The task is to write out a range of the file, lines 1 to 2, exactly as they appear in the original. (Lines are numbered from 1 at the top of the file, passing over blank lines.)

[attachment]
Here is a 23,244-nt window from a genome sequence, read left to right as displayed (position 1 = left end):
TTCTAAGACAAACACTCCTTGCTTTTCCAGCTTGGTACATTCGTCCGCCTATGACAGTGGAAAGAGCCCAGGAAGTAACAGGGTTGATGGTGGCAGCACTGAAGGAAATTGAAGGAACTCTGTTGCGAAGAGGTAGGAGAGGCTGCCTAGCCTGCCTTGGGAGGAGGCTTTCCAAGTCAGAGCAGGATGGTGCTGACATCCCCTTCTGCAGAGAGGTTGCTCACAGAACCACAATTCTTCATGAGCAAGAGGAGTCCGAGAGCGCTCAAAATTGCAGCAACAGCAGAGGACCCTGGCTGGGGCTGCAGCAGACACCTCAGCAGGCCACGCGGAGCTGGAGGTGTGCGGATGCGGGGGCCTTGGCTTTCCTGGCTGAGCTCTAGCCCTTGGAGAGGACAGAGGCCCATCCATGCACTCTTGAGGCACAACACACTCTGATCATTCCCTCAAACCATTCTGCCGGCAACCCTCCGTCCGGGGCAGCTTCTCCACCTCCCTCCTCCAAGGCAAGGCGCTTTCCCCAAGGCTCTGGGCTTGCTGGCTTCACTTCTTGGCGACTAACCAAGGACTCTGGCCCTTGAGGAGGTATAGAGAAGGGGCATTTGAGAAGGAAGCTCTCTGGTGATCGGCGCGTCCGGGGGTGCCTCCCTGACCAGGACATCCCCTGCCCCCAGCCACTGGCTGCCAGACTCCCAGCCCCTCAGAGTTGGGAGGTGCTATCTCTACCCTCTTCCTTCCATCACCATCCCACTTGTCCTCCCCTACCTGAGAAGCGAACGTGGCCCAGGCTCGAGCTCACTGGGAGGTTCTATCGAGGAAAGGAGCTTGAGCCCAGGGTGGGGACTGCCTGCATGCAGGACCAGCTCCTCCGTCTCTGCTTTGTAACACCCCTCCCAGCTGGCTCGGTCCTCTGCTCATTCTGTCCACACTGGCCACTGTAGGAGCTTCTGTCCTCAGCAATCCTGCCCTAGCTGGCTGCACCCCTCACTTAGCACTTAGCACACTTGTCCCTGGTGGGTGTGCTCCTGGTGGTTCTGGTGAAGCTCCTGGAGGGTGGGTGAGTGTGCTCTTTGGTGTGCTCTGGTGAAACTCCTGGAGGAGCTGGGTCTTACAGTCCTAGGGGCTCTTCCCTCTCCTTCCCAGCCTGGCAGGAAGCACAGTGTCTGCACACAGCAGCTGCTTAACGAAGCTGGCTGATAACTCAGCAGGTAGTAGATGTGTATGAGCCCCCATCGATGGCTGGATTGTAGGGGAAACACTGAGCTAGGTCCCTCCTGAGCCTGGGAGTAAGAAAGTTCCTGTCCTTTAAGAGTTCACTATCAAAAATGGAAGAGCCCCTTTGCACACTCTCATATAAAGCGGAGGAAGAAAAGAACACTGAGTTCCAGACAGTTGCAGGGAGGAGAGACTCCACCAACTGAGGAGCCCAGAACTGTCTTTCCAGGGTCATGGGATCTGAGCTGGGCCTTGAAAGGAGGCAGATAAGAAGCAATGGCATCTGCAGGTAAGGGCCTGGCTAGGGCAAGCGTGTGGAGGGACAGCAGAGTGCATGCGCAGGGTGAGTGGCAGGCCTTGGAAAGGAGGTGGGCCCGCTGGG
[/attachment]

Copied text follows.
Here is a 23,244-nt window from a genome sequence, read left to right as displayed (position 1 = left end):
TTCTAAGACAAACACTCCTTGCTTTTCCAGCTTGGTACATTCGTCCGCCTATGACAGTGGAAAGAGCCCAGGAAGTAACAGGGTTGATGGTGGCAGCACTGAAGGAAATTGAAGGAACTCTGTTGCGAAGAGGTAGGAGAGGCTGCCTAGCCTGCCTTGGGAGGAGGCTTTCCAAGTCAGAGCAGGATGGTGCTGACATCCCCTTCTGCAGAGAGGTTGCTCACAGAACCACAATTCTTCATGAGCAAGAGGAGTCCGAGAGCGCTCAAAATTGCAGCAACAGCAGAGGACCCTGGCTGGGGCTGCAGCAGACACCTCAGCAGGCCACGCGGAGCTGGAGGTGTGCGGATGCGGGGGCCTTGGCTTTCCTGGCTGAGCTCTAGCCCTTGGAGAGGACAGAGGCCCATCCATGCACTCTTGAGGCACAACACACTCTGATCATTCCCTCAAACCATTCTGCCGGCAACCCTCCGTCCGGGGCAGCTTCTCCACCTCCCTCCTCCAAGGCAAGGCGCTTTCCCCAAGGCTCTGGGCTTGCTGGCTTCACTTCTTGGCGACTAACCAAGGACTCTGGCCCTTGAGGAGGTATAGAGAAGGGGCATTTGAGAAGGAAGCTCTCTGGTGATCGGCGCGTCCGGGGGTGCCTCCCTGACCAGGACATCCCCTGCCCCCAGCCACTGGCTGCCAGACTCCCAGCCCCTCAGAGTTGGGAGGTGCTATCTCTACCCTCTTCCTTCCATCACCATCCCACTTGTCCTCCCCTACCTGAGAAGCGAACGTGGCCCAGGCTCGAGCTCACTGGGAGGTTCTATCGAGGAAAGGAGCTTGAGCCCAGGGTGGGGACTGCCTGCATGCAGGACCAGCTCCTCCGTCTCTGCTTTGTAACACCCCTCCCAGCTGGCTCGGTCCTCTGCTCATTCTGTCCACACTGGCCACTGTAGGAGCTTCTGTCCTCAGCAATCCTGCCCTAGCTGGCTGCACCCCTCACTTAGCACTTAGCACACTTGTCCCTGGTGGGTGTGCTCCTGGTGGTTCTGGTGAAGCTCCTGGAGGGTGGGTGAGTGTGCTCTTTGGTGTGCTCTGGTGAAACTCCTGGAGGAGCTGGGTCTTACAGTCCTAGGGGCTCTTCCCTCTCCTTCCCAGCCTGGCAGGAAGCACAGTGTCTGCACACAGCAGCTGCTTAACGAAGCTGGCTGATAACTCAGCAGGTAGTAGATGTGTATGAGCCCCCATCGATGGCTGGATTGTAGGGGAAACACTGAGCTAGGTCCCTCCTGAGCCTGGGAGTAAGAAAGTTCCTGTCCTTTAAGAGTTCACTATCAAAAATGGAAGAGCCCCTTTGCACACTCTCATATAAAGCGGAGGAAGAAAAGAACACTGAGTTCCAGACAGTTGCAGGGAGGAGAGACTCCACCAACTGAGGAGCCCAGAACTGTCTTTCCAGGGTCATGGGATCTGAGCTGGGCCTTGAAAGGAGGCAGATAAGAAGCAATGGCATCTGCAGGTAAGGGCCTGGCTAGGGCAAGCGTGTGGAGGGACAGCAGAGTGCATGCGCAGGGTGAGTGGCAGGCCTTGGAAAGGAGGTGGGCCCGCTGGG